PROVIDENCE, RI – Mayor Jorge O. Elorza today joined elected officials, Director of
Economic Opportunity Brian Hull, representatives from Workforce Solutions of
Providence/Cranston (WSPC), OpenDoors Executive Director Sol Rodriquez, Providence
Housing Authority Executive Director Paul J. Tavares, and Providence Public Safety
officials to highlight the RHODES to Employment Program managed by OpenDoors. The
program, made possible through a $500,000 U.S Department of Labor grant, provides
pre-release work readiness services, career counseling, employment education, and
case management to successfully reintegrate incarcerated individuals.

“Now, more than ever, Providence needs to lead the way in providing the most
marginalized members of our community pathways to good paying jobs and ultimately
self-sufficiency,” said Mayor Elorza “I’m proud of the work being done by the Office
Of Economic Opportunity, OpenDoors and project partners to provide ex-offenders
specialized support for a fresh start and a better life.”

The Providence/Cranston Workforce Development Board, the leading agency for the
project, in partnership with the City’s Office of Economic Opportunity, issued a
request for proposal for a Project Manager to oversee the program and coordinate the
operation of REP partners. OpenDoors, selected as the program manager, will
coordinate services among the program partners including Greater Rhode Island
Workforce Development Board (GRIWDB), the Rhode Island Department of Labor and
Training (RIDLT), and the Rhode Island Department of Corrections (RIDOC). As project
manager, OpenDoors will also be responsible for financial and data management.

A report from the RIDOC, which notes that in fiscal year 2016, it processed 3,472
releases, with 44% reporting their return to Providence or Pawtucket, and an
additional 18% reporting a return to Cranston, Warwick, and West Warwick. Research
has shown that when given support systems during incarceration and after release,
individuals are more likely to improve their own quality of life and skill sets.

Mayor Elorza has recently expanded efforts to address income inequality in
Providence and transform the City’s workforce development system by appointing Brian
Hull as Director of the Office of Economic Opportunity. In this role, Hull has begun
to reshape workforce development to better meet the needs of low-skilled, low-income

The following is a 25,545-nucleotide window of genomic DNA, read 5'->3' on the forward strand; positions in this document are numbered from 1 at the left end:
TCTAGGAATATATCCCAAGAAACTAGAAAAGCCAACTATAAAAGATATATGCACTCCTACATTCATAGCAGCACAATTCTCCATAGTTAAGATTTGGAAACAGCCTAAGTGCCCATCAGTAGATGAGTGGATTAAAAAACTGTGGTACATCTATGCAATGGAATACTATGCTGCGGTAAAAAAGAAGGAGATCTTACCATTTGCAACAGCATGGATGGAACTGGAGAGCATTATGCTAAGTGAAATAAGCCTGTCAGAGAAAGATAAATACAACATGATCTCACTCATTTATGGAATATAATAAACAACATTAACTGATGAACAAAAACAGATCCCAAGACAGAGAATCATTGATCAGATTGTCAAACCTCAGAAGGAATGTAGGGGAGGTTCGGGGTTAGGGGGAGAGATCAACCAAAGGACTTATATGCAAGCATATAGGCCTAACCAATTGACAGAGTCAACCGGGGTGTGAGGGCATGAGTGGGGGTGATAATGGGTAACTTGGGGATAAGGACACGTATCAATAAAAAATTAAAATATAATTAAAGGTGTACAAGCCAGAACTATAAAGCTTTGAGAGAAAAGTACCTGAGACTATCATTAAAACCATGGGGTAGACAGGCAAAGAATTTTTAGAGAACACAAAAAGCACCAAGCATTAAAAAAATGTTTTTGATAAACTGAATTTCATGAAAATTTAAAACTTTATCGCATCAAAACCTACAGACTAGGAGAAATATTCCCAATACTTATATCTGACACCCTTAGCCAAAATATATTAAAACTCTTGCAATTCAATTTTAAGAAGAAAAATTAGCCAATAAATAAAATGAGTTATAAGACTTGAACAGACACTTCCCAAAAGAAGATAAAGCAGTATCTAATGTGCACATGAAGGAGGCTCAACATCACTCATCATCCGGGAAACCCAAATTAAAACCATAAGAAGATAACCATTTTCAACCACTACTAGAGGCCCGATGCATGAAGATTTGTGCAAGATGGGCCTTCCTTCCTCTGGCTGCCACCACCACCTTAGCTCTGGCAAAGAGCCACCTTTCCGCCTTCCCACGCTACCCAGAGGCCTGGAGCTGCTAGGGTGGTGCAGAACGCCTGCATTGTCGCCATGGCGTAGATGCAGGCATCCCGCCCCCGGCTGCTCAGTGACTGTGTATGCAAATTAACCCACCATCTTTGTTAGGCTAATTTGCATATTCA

residents, including ex-offenders and others with barriers to employment.

“Our office’s mission is to expand opportunities for the City’s unemployed residents
to gain the skills and credentials needed to succeed in the 21st Century economy,”
said Director of Economic Opportunity Brian Hull. “We’re realizing this mission
through a strategic and comprehensive approach to delivering employment services,
skills training, and other forms of support targeting low-income persons and
economically distressed neighborhoods.”

The announcement follows recent criminal justice reform advocacy by Mayor Elorza
resulting in amendments to the Providence Housing Authority’s (PHA) admissions
policy for individuals with a criminal history. Mayor Elorza emphasized the
importance of affordable housing, skills training, and employment to ensure that
ex-offenders can reintegrate into society and achieve economic security and
self-sufficiency.

In addition, the Office of Economic Opportunity is the key employment partner with
the PHA on their Jobs Plus Providence (JPP) initiative. JPP offers
employment-related and other support services, industry-driven training programs,
pre-apprenticeship and registered apprenticeships, and wrap-around supportive
services, designed to increase the rate of employment and annual earnings for
residents of Hartford Park and Manton Heights.

These efforts signal Mayor Elorza’s commitment to addressing income inequality in
the City of Providence and ensuring that those with criminal histories gain access
to the services and programs necessary for them to rebuild their lives.